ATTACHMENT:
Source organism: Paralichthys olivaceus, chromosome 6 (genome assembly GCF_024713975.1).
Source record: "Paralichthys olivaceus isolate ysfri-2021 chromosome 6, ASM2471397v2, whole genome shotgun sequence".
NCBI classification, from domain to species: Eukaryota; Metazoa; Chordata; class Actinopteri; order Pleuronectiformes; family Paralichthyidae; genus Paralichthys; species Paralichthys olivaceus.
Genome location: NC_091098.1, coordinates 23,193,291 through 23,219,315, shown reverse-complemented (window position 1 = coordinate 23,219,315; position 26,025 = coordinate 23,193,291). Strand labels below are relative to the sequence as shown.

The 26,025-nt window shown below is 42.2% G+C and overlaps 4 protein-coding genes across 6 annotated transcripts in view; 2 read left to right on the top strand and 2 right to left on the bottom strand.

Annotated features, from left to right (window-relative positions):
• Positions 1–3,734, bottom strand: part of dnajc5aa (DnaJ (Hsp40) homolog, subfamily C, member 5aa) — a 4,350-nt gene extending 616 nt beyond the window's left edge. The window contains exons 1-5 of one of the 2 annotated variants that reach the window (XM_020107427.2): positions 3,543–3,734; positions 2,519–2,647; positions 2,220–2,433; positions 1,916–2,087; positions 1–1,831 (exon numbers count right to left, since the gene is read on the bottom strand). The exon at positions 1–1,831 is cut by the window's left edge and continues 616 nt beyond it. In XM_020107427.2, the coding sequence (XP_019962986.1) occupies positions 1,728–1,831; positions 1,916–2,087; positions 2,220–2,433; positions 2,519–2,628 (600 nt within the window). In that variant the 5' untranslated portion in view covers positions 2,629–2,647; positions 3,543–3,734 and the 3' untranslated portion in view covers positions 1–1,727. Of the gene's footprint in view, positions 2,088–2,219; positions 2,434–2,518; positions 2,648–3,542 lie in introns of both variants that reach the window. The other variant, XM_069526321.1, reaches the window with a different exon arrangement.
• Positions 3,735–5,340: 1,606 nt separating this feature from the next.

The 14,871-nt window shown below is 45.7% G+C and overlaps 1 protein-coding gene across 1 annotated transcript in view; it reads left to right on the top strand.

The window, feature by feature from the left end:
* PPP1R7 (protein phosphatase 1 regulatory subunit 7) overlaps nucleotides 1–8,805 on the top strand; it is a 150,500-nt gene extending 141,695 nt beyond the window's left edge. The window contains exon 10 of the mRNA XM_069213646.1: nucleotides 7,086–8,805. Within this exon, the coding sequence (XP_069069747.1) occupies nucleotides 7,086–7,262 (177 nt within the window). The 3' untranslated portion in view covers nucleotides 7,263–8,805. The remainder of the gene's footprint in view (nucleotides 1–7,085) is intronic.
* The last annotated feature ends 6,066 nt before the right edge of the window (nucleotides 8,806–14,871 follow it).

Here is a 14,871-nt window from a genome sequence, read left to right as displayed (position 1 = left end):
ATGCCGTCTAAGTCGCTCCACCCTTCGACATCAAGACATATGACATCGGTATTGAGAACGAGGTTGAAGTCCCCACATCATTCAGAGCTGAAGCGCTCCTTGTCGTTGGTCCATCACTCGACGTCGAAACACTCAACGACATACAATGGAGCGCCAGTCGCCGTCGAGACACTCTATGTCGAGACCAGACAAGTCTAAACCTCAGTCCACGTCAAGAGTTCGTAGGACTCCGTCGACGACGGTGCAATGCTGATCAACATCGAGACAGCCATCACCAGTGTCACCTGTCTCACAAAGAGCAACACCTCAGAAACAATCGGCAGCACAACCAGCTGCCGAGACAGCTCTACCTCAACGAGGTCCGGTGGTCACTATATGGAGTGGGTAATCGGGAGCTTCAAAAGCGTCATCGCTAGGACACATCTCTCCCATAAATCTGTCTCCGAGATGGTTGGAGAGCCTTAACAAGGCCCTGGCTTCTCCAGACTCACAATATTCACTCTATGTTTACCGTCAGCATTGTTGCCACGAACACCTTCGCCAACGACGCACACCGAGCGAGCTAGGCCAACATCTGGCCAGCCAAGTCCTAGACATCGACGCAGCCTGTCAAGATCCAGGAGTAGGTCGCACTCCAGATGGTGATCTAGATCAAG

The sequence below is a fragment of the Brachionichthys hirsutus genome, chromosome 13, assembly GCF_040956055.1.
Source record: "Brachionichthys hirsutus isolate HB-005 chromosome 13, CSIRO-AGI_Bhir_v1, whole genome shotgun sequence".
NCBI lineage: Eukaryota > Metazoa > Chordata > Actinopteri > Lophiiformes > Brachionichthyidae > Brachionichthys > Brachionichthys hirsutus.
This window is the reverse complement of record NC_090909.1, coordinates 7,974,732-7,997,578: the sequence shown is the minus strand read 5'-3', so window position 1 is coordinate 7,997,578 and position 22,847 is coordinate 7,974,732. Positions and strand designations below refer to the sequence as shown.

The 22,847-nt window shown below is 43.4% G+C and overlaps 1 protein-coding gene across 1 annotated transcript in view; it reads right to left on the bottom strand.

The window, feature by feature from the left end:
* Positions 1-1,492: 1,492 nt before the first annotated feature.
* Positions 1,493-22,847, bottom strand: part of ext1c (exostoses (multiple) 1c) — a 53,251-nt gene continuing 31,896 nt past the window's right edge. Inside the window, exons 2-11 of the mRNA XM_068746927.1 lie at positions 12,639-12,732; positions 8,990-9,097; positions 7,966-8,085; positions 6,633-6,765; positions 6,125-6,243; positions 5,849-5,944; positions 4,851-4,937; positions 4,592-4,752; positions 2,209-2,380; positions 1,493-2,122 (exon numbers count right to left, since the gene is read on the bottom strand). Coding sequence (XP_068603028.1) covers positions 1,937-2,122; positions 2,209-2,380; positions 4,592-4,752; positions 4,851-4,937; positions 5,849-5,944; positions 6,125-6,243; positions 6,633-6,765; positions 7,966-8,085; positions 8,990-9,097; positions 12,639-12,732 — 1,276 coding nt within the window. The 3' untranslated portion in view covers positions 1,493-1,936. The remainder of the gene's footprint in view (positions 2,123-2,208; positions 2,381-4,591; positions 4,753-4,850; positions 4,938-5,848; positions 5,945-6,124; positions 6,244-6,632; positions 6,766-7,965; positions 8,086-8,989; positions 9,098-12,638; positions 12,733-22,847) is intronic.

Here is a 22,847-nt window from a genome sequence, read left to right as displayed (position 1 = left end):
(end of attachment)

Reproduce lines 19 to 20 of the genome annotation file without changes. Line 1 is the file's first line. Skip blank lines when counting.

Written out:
The 22,847-nt window shown below is 43.4% G+C and overlaps 1 protein-coding gene across 1 annotated transcript in view; it reads right to left on the bottom strand.

The window, feature by feature from the left end: